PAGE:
New York Filmmakers Fighting New Permit Laws

Prior to Memorial Day weekend, the New York City Mayor’s Office of Film, Theater, and Broadcasting introduced rule changes that would require a group of two or more people using a camera in a public location for more than half an hour to get a permit and secure $1 million in liability insurance. Aside from ruining hundreds of Flickr accounts, “these regulations violate the First Amendment right to photograph and public places,” according to the New York Civil Liberties Union. In response, a group of filmmakers authored an online petition to fight the changes. They are delivering it today, but you’ve still got an hour or so to electronically pen your name, show your support, and stick it to the man — the perfect end to a long work week.

The full petition:

To: Mayor’s Office of Film, Theatre & Broadcasting

cc: City Council Committee on Culture, Libraries, and International Intergroup Relations

We, the undersigned, believe that the new rules currently under consideration for Film Permits (Chapter 9, Title 43 of the City Rules of New York) will have an irrevocable impact on independent filmmakers and photographers and their ability to engage in creative work in New York.

The proposed regulations would not only jeopardize the activities of artists, but of hobbyists and tourists, as well as commercial practitioners. Furthermore, we believe these new restrictions will have far reaching impact on the tourism industry and cultural economy of New York. With limitations placed on the kind of work that can be made, the commercial galleries, museums, and theaters that present the work, as well the film processing labs and rental companies that service the production of such work would lose considerable business.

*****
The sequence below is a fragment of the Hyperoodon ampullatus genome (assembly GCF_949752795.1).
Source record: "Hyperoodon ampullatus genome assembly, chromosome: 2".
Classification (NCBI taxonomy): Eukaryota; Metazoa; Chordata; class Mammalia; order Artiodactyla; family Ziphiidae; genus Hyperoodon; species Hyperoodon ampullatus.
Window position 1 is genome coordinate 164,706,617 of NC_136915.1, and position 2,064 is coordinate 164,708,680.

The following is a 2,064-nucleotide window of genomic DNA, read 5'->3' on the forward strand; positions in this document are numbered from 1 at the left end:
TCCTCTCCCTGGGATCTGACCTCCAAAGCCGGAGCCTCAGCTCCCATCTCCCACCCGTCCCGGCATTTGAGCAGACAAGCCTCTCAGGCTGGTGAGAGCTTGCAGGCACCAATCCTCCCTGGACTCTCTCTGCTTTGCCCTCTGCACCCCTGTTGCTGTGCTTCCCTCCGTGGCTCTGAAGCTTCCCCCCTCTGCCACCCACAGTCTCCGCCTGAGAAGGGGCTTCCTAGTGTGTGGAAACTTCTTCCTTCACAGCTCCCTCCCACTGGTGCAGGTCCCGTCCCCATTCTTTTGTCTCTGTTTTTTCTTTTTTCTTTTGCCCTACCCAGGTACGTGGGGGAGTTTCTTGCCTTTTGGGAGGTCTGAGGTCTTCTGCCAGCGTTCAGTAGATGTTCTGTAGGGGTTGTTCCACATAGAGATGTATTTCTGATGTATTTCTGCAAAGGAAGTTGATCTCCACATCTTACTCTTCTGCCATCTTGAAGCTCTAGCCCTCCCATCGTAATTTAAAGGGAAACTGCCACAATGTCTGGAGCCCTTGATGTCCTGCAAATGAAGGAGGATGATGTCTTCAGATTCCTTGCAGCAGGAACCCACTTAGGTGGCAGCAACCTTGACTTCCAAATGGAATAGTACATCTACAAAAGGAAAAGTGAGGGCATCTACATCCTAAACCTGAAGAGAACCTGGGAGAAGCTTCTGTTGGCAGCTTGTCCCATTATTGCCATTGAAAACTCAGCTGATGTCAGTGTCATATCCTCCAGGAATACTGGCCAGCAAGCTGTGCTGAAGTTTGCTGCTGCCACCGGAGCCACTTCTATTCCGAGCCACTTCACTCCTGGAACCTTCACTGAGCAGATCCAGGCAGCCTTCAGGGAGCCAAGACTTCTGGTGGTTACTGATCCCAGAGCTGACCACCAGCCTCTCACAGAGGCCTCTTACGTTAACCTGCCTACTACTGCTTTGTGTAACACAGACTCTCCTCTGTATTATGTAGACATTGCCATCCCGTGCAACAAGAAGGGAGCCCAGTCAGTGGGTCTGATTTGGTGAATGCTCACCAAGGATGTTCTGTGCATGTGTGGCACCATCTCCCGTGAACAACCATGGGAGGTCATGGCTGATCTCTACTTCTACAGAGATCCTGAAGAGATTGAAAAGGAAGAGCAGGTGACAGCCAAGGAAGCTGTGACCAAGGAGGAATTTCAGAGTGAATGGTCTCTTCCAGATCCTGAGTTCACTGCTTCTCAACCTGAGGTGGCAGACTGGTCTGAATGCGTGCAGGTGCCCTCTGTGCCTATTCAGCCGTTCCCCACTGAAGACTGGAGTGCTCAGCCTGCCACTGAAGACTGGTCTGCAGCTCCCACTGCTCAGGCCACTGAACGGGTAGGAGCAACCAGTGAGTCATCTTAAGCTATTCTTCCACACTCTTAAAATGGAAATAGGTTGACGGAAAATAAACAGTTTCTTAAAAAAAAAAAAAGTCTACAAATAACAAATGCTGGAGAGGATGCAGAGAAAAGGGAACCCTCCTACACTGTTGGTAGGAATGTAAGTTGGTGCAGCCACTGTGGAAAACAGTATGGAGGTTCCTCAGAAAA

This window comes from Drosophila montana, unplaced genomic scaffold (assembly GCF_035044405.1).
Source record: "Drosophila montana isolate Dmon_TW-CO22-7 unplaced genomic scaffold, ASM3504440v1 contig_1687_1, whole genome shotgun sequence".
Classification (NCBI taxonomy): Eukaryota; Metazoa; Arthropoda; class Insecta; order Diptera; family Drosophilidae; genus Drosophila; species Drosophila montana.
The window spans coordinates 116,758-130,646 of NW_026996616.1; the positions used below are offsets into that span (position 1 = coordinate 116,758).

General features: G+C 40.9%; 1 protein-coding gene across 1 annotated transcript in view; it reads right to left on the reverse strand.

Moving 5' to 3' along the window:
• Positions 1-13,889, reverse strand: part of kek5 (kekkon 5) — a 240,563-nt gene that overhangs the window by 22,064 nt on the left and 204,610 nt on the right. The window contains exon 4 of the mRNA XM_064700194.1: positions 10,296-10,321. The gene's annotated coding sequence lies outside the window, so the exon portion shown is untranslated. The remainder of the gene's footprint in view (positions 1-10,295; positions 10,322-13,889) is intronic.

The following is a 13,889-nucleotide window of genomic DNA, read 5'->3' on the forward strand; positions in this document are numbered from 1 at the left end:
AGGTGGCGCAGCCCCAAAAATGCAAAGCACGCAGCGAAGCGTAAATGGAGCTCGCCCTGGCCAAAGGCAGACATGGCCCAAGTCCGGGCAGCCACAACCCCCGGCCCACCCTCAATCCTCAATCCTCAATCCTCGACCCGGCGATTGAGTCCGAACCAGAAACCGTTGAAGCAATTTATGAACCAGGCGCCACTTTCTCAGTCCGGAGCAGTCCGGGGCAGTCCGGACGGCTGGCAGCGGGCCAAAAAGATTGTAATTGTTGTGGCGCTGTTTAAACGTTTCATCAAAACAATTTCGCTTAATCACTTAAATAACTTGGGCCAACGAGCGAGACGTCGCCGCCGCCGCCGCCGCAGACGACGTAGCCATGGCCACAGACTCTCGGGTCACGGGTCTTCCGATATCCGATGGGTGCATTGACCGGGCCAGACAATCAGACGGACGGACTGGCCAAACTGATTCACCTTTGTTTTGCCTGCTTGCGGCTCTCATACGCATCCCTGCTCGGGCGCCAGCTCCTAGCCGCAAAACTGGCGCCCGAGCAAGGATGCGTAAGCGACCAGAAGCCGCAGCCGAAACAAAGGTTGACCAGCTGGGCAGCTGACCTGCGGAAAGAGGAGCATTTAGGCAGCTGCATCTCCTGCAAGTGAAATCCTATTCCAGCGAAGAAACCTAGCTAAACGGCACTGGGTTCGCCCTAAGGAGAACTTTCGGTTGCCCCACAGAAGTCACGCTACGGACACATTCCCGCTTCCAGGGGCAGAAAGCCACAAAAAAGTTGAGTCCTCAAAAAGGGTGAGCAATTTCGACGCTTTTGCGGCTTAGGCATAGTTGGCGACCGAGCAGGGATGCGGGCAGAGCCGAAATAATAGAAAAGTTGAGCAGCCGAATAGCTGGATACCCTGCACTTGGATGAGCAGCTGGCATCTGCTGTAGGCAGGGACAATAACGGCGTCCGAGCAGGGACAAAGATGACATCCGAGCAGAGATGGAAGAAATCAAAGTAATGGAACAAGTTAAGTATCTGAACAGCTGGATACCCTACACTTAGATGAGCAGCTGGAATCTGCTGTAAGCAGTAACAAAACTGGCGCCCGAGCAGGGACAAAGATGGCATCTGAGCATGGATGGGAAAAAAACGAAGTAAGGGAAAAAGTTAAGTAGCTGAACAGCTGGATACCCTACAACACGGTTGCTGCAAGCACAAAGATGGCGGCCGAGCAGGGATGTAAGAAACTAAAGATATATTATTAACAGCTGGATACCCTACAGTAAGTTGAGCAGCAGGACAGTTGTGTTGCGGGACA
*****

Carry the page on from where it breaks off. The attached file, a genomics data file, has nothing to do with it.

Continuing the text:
The right to photograph in public space is established by the First Amendment, which states that, “Congress shall make no law abridging the freedom of speech, or of the press; or the right of the people peaceably to assemble.” These rights are not the City’s possession to take away, or to restrict to the point where such free expression is rendered impossible. The impact on public space of the types of activities you propose to regulate are so minimal that requiring permits is an undue burden towards exercising First Amendment rights. Furthermore, one cannot regulate an art form or activity by negating its very premise. The proposed rules, in refusing to recognize the spontaneity that is at the core of street-based filmmaking and photography, are untenable for that reason alone.

Because there was virtually no public notice about the proposals, many advocacy groups, photographers, and filmmakers did not know about the rules or the opportunity to file objections. We therefore call upon the city to dismiss these regulations altogether, and hold a new public hearing so that the communities that will be most impacted have an opportunitiy to meaningfully input into the shaping of new and constructive policies.

The Undersigned